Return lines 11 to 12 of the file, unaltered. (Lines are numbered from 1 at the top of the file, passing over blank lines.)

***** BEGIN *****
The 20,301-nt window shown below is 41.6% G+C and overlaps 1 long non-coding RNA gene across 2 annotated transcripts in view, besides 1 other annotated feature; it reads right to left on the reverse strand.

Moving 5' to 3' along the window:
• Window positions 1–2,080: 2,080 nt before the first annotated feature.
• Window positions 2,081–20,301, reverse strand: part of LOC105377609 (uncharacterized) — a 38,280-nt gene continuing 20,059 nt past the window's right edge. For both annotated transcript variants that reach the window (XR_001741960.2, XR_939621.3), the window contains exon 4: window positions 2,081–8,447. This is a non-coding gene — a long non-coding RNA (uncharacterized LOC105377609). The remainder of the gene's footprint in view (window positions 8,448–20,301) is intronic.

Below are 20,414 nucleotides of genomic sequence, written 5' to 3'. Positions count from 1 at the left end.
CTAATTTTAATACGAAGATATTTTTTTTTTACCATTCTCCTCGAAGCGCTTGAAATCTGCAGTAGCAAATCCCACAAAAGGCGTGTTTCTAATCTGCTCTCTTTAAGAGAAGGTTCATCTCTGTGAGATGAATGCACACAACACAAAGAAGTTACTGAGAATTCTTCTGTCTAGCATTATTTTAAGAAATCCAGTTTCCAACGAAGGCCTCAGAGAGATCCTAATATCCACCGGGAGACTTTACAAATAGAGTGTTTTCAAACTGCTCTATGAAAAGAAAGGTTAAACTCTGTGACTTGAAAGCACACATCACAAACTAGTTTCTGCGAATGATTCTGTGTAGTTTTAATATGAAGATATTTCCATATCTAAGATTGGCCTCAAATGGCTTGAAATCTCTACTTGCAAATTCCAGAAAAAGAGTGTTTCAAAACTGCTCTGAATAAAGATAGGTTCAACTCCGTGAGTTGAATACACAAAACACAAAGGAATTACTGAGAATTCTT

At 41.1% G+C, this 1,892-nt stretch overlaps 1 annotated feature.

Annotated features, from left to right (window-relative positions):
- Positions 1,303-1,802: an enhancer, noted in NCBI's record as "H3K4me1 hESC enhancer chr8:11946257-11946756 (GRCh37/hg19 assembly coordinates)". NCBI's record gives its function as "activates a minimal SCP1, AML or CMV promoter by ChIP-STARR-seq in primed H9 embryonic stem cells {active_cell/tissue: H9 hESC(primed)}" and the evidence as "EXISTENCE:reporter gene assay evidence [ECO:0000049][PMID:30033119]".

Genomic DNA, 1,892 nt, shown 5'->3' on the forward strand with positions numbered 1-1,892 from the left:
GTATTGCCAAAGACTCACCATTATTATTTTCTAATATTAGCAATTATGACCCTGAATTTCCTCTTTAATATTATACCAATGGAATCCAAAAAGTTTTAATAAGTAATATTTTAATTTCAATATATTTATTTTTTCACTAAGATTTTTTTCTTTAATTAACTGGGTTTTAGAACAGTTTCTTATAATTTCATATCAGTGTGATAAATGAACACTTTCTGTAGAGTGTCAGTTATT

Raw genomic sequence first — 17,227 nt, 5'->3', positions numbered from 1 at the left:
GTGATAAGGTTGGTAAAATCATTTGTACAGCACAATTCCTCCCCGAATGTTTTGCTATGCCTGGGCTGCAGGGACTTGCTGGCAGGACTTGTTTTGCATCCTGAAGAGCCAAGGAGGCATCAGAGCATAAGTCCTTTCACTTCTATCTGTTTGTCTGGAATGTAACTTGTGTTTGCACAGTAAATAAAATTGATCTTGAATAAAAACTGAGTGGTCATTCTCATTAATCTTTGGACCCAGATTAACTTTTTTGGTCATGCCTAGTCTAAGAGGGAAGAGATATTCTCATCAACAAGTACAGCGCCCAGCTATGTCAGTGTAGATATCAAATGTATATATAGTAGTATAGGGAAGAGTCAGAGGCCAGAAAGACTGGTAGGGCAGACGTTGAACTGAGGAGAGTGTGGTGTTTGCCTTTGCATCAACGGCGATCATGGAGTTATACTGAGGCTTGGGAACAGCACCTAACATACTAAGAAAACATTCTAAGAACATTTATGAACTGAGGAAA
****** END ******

GTATTGCCAAAGACTCACCATTATTATTTTCTAATATTAGCAATTATGACCCTGAATTTCCTCTTTAATATTATACCAATGGAATCCAAAAAGTTTTAATAAGTAATATTTTAATTTCAATATATTTATTTTTTCACTAAGATTTTTTTCTTTAATTAACTGGGTTTTAGAACAGTTTCTTATAATTTCATATCAGTGTGATAAATGAACACTTTCTGTAGAGTGTCAGTTATT

Raw genomic sequence first — 17,227 nt, 5'->3', positions numbered from 1 at the left: